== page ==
This is the ninth post in our blog series, 9 Reasons EAM Implementations Fail (And How to Fix Them).
Reporting is where a CMMS or EAM system delivers most of its value. When your reporting capabilities are limited, either because the software product lacks report development tools or because you haven’t taken the time to set up reports, it presents a huge roadblock to getting the information you need.
Developing EAM Reports
If you avoid all the pitfalls we’ve discussed up to this point, your EAM software system will generate rich and accurate data on a consistent basis. The next step is to create EAM reporting tools that will get the data out of the system and turn it into meaningful, actionable information. There are three basic tools for doing this: dashboards, reports, and scorecards.
- Dashboards give users easy access to the information they need daily, such as stock-out events or past-due preventive maintenance (PM) jobs.
- Reports analyze a certain set of information, such as the reasons for work delays or the costs of equipment failures.
- Scorecards grade how well users or business functions are performing on KPIs by measuring actual performance against strategic goals.
You should develop these reporting tools for each business function that uses the EAM software. This could include maintenance, reliability engineering, MRO materials management, MRO procurement, and other business functions.
Most EAM solutions include both pre-built (“canned”) reports and a tool for building advanced, customized reports. A successful EAM implementation will leverage both. Take advantage of the canned reports that came with your EAM product, but also develop custom EAM reports to fill specific information needs. EAM systems can also export data to a set file format. Once the data has been exported to a file—a spreadsheet, for example—users can manipulate the data to their liking.
Types of Asset Management Reports
EAM and CMMS reports fall into three broad categories:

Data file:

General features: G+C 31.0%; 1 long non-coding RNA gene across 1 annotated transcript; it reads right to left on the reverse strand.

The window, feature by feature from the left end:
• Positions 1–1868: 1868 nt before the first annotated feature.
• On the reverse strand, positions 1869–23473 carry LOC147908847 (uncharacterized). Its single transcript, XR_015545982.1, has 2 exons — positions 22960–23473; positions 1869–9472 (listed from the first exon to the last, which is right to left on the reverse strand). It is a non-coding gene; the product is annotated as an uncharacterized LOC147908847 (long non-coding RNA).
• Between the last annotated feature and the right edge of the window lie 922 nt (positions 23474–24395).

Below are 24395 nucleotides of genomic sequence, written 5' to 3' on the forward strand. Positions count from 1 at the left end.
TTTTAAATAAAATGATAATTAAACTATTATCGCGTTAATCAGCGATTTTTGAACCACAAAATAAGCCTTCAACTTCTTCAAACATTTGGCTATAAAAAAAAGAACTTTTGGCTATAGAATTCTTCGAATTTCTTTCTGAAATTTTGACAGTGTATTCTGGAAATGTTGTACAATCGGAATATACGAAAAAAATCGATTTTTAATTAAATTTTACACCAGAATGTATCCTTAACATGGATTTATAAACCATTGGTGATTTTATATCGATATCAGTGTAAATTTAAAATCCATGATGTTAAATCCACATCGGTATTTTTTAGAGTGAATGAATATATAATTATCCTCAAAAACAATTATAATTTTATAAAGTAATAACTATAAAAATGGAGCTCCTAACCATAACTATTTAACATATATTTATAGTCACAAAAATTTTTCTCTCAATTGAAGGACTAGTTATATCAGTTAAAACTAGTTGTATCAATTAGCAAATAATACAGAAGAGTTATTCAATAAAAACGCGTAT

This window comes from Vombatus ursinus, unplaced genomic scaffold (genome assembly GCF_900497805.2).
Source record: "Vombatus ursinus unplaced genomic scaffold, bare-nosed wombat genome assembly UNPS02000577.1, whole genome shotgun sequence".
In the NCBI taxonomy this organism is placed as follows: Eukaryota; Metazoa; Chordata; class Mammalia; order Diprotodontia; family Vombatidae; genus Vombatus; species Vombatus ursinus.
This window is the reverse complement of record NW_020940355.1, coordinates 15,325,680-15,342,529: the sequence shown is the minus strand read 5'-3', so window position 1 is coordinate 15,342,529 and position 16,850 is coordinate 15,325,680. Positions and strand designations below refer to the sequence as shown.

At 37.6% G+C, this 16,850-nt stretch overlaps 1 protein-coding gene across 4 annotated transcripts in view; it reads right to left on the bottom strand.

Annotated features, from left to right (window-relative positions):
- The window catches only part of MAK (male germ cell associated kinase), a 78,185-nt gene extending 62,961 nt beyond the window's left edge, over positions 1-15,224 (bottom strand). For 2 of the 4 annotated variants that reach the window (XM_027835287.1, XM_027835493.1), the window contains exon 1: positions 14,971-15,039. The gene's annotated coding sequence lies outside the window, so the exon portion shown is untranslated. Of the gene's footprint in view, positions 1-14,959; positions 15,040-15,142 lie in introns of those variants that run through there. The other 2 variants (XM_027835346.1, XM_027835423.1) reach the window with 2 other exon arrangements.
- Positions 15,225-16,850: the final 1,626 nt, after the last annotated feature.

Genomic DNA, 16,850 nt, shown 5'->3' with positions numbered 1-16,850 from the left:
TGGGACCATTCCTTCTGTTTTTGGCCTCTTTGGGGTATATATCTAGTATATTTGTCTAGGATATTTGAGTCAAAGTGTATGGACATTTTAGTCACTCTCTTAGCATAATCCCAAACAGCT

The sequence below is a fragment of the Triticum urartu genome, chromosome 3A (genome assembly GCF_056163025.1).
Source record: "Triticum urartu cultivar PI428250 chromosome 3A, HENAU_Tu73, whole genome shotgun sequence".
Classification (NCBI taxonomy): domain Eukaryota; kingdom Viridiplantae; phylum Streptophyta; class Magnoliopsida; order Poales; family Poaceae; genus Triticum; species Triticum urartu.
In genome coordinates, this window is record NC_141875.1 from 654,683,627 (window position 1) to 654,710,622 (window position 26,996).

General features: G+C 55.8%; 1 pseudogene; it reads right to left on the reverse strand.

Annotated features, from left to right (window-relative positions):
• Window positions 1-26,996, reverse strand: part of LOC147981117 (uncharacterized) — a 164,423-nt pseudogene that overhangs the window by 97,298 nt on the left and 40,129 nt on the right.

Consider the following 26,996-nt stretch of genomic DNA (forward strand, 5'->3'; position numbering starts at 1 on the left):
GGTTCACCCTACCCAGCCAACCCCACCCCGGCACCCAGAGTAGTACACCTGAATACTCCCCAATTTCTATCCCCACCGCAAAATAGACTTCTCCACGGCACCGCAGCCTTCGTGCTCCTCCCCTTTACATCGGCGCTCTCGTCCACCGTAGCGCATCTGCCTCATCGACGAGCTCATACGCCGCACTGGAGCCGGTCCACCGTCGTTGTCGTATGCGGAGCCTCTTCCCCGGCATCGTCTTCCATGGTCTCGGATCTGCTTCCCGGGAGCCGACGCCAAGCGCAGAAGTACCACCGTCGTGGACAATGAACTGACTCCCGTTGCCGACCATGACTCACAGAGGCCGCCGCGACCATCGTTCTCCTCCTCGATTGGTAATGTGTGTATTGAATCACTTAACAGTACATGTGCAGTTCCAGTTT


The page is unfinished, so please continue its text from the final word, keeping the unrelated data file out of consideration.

- Operational reports provide task-related information that workers need to execute their duties. For example, the Daily Work Schedule is a maintenance report listing work orders within a defined date range, and a Pick Ticket is a report that shows MRO parts and supplies requested from stores. Operational reports can also provide insights that support decision making, such as a Parts Usage Analysis that helps storeroom personnel determine optimum stock levels for different items.
- Cost and budget reports provide information about costs or costs relative to budget. For example, an Equipment Cost Summary can show maintenance and/or operating expenses within a given time frame for a specified equipment item or system.
- Asset management reports are used to analyze equipment failures, performance, and life cycle costs. For example, Mean Time Between Failures measures the average length of operating time between failures for a specific asset or similar group of assets, which is an important measure of reliability.
Top 8 CMMS Reports to Develop
What EAM/CMMS reports do you need? The answer depends on your asset management KPIs. You need reports that give you information about your performance measures and objectives, and many of these will be unique to your organization. However, some reports are best practices for any asset management program.
Here are eight CMMS reports that are valuable for any organization:
- Maintenance Cost Summary (Total Maintenance Costs as % of ERV)
- Maintenance Labor Costs (Maintenance Labor Costs as % of ERV)
- MRO Material Costs (MRO Material Costs as % of ERV)
- Mean Time Between Failures (MTBF)
- Mean Time to Repair (MTTR)
- Schedule Compliance (% of Planned Work Completed On Schedule)
- Estimated versus Actual Time (measures planning effectiveness)
- % Emergency Work (measures reliability and PM/PdM effectiveness)
Getting ROI with EAM and CMMS Reporting
Even the best EAM reports will be useless if you have bad data. Reporting tools depend on the data in the EAM system for their insights, and the quality of that data depends on the elements we have discussed in previous posts: high-quality master data, standardized practices, clear roles and responsibilities, and the rest.
The diagram below illustrates how those foundational elements of your EAM or CMMS implementation work together to enable informed decisions that lead to value creation.
If you haven’t taken steps to create reliable data in the system (by standardizing practices and master data), report development will get you nowhere. However, once you have good data in the system, a good reporting engine is key to extracting information and getting ROI on your EAM software.
In the final post in this series, EAM Pitfall #9: Not Auditing, we’ll talk about developing an effective auditing program to keep your EAM/CMMS implementation on track.